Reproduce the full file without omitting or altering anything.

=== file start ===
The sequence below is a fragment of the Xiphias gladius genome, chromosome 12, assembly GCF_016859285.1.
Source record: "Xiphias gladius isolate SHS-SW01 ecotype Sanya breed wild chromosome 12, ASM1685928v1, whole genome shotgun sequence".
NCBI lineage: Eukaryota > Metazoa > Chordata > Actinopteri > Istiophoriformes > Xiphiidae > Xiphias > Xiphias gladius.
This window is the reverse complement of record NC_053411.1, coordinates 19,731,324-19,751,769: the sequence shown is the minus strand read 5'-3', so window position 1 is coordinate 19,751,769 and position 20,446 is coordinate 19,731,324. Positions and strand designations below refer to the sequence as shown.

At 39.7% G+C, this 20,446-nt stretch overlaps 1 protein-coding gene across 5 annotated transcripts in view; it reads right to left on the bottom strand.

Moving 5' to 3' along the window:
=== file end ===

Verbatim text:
The sequence below is a fragment of the Xiphias gladius genome, chromosome 12, assembly GCF_016859285.1.
Source record: "Xiphias gladius isolate SHS-SW01 ecotype Sanya breed wild chromosome 12, ASM1685928v1, whole genome shotgun sequence".
NCBI lineage: Eukaryota > Metazoa > Chordata > Actinopteri > Istiophoriformes > Xiphiidae > Xiphias > Xiphias gladius.
This window is the reverse complement of record NC_053411.1, coordinates 19,731,324-19,751,769: the sequence shown is the minus strand read 5'-3', so window position 1 is coordinate 19,751,769 and position 20,446 is coordinate 19,731,324. Positions and strand designations below refer to the sequence as shown.

At 39.7% G+C, this 20,446-nt stretch overlaps 1 protein-coding gene across 5 annotated transcripts in view; it reads right to left on the bottom strand.

Moving 5' to 3' along the window: